Count up the letters. 6 + 6 + 4 = 16. The same as the number of panels in each grid.

Conveniently, there is no overlap between the letters used in the three words - i.e., "cherry" does not contain any of the letters in "banana" or "kiwi".

In other words, the grid on the left contains the letters in "cherry", "banana" and "kiwi" all scrambled up, and you need to set each panel in the grid on the right to the corresponding fruit each letter comes from. "C", "H", "E", "R" or "Y" = cherry, "B", "A" or "N" = banana, "K", "I" or "W" = "kiwi".

Once each panel matches up with each corresponding letter, turn the screw in the middle.

Congratulations! You've dismantled the smartphone!

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Hey, Tigrita, if you have a walkthrough to post, get it up there. I'll wait for you before making a decision.

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Almost done, Jay, thanks for waiting for me! I'll be done in just a couple minutes

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MmeTurbulence Author Profile Page December 18, 2010 2:37 AM

Looks like I got home too late to get in on the race to post a walkthrough. Lovely game though, and I'm glad there wasn't a walkthrough to tempt me to take a peek at when I played it.

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Dismantlement: Smartphone Walkthrough

Part One: Getting In

You start by facing the front of the phone. You can turn the phone on and zoom in, but you'll be prompted for a password that you don't have yet. Zoom out.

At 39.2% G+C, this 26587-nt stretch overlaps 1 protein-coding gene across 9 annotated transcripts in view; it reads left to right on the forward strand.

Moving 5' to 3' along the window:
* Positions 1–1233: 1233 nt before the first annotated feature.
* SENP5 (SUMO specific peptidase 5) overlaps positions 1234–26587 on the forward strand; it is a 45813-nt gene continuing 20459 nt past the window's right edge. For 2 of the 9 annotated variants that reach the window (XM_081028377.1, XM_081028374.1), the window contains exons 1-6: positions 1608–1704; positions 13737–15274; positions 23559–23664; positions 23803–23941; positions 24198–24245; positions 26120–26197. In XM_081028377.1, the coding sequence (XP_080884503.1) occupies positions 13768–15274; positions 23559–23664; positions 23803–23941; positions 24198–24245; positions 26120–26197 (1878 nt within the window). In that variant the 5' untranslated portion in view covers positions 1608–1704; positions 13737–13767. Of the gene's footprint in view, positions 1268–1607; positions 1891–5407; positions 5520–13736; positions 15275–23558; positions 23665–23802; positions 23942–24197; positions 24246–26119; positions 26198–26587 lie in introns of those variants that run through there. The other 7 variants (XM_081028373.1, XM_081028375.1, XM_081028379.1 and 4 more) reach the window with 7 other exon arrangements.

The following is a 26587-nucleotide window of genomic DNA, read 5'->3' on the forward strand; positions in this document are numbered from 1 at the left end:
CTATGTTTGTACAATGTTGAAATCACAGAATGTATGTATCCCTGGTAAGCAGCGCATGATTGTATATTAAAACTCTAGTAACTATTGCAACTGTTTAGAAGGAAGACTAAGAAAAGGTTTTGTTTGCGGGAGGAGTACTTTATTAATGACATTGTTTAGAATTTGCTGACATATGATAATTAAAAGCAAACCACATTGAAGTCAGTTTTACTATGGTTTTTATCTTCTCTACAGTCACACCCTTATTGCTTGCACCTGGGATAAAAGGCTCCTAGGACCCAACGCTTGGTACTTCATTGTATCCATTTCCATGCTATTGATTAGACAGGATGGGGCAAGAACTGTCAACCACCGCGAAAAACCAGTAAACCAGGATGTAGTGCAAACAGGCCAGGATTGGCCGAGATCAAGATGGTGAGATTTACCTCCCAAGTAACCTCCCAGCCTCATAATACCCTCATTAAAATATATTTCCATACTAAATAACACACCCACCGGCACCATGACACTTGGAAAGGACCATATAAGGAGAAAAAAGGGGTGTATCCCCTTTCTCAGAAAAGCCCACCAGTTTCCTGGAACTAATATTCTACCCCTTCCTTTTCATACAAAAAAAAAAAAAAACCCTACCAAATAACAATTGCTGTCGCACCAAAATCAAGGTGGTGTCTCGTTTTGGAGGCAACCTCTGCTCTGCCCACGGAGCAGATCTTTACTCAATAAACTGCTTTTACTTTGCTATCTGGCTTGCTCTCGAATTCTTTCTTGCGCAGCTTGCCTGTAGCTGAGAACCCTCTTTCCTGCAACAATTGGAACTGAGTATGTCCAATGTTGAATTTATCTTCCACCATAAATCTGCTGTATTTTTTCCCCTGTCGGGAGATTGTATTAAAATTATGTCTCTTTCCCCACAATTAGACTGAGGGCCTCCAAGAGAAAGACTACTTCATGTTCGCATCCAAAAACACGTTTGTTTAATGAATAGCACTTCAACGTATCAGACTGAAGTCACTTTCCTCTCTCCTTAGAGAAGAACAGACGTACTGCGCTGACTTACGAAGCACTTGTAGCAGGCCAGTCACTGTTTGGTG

Let's try the back of the phone. Notice the colorful letters at the top of the phone, and the panel with the square at the bottom. You can click each to zoom in, and the panel with the square opens up for a password. Time to get thinking.

The only letters we've seen so far are at the top of the phone. Let's try those

Nope, UPEX doesn't work, let's take a closer look at the square at the bottom.

There's a line on it that could mean the order to enter the letters. Let's try that.

PXEU doesn't work either, there's got to be another hint somewhere.

Look closer at the square. Specifically at the colors in each quadrant

What happens when we look at just those colors in the letters at the top?

Hmm, they kind of form different letters! Let's try those in the order the arrow directs

Enter DVLJ. You should hear a CLICK!

Zoom out. Yay, screws! Good thing we've got a screwdriver. Click the screw in each corner and open up the back of the phone

Part Two: Unlock that Screen!

The only part you can zoom in on is the box in the upper left corner

The box doesn't open, but there is a picture of two lines of boxes and another directional arrow.

Where have we seen two rows of boxes before?

On the front of the phone. Make a note of the arrow's position, and zoom back out

Go back to the front of the phone, turn it on, and zoom in

Remember the position and direction of the arrow, enter the corresponding numbers, and hit enter

4972

Part Three: Puzzles, Puzzles, Puzzles!

Now you should be seeing a diagram with parts of the back of the phone highlighted with red, and corresponding locks and numbers.

The three buttons below the diagram each open into a separate puzzle window that connects to one of the highlighted areas. As you complete each puzzle, its corresponding area will turn green

*1

You should see a screen resembling an instant message or chat room conversation

There's a 4-letter code area at the bottom right of the screen

DOG, CHICK, and CAT are all the wrong number of letters, so there must be something else

Look closer at the names in the chat

There are triangles over specific letters

DHTCC is still one too many letters, so we need to narrow it down further

The lock with the shapes around it looks suspiciously like a hint

There are also time stamps next to each post in the chat

Imagine the lock with the shapes around it as the face of a clock

Match up the time stamps with the corresponding shape on the clock face

18:00 = diamond, 15:00 = star, 12:00 = triangle, 9:00 = square